-name '*foo*' takes about 7-9 secs, or 19 seconds with all mount points
(but there is a davfs mount of an internet server, so things might be
screwed up a bit).

19s to find something is perfectly workable, also you don't usually
find from /, but you have an idea where things are, so it will be much
faster.

19s for my standards are a lot, especially if I have to do multiple searches.
There have been cases where I dumped the output of "find /" into a file and resorted to search using grep.
 

I think mlocate only really makes sense on data storage servers with
huge disks, or on machines with HDDs. I therefore do not think the
overhead of building the index is warranted for most users. It might
make sense to keep mlocate in always-on tasks, like servers, but get
rid of it from desktop scenarios.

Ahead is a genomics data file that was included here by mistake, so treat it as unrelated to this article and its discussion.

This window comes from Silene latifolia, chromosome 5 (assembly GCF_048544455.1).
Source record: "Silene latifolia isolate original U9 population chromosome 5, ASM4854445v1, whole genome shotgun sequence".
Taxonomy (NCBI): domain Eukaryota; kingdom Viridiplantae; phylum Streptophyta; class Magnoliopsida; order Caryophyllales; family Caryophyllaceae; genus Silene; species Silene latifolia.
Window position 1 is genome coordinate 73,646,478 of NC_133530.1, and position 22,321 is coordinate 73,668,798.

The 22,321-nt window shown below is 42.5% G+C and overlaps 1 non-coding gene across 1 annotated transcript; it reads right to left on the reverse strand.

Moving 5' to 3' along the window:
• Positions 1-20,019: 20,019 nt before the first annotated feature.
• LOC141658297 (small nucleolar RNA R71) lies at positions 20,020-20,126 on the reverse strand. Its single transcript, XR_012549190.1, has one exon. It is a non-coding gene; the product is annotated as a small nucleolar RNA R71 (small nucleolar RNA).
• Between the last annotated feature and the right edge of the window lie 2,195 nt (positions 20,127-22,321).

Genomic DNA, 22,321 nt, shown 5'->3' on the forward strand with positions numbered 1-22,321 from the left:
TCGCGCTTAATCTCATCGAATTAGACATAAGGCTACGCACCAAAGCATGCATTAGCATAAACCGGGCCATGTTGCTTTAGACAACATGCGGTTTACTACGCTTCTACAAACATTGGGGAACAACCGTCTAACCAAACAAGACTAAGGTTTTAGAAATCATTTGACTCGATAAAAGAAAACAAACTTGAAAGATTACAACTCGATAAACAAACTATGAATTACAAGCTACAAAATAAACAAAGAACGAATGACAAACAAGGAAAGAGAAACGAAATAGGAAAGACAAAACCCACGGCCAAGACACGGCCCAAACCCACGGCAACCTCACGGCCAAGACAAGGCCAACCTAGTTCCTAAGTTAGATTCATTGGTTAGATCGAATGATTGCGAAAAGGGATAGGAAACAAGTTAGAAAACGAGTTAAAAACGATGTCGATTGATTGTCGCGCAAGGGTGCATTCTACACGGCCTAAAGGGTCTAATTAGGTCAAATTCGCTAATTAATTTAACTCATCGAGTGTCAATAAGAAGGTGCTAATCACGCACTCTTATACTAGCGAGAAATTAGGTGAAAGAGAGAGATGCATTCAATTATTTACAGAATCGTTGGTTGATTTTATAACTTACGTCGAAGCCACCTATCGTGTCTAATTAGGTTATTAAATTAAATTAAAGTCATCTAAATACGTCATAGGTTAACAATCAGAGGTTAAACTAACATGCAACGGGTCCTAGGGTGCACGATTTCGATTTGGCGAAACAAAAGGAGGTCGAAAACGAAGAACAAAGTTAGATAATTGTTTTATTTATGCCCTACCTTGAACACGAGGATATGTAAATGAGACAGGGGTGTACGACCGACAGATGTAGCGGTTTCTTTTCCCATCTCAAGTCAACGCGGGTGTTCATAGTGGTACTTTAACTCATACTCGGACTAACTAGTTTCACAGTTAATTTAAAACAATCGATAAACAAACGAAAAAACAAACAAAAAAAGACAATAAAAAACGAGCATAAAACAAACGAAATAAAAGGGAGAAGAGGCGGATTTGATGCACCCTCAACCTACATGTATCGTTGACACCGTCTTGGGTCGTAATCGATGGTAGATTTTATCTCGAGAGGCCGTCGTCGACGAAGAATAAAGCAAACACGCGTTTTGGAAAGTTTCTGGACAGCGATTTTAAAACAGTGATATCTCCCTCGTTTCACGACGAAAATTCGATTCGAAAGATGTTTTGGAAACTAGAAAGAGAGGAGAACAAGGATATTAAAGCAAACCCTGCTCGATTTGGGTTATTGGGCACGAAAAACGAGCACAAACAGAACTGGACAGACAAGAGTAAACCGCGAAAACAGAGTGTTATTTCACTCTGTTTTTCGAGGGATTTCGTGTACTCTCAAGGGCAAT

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Re: mlocate - what is it good for?

Steve Langasek-6
In reply to this post by Neal McBurnett
Hi Neal,

On Wed, May 22, 2019 at 01:19:48PM -0600, Neal McBurnett wrote:
> I use mlocate multiple times a day.
> Find is way too slow and inconvenient for finding files in a big
> set of filesystems, compared to properly configuring mlocate.

Does "properly configuring mlocate" mean you are using something other than
the default, generic config?  If you are already configuring the mlocate
package on your systems, it doesn't seem onerous to also have to install the
package because it's not installed by default; do you agree?


> It also seems that the bugs should be addressed (and have in some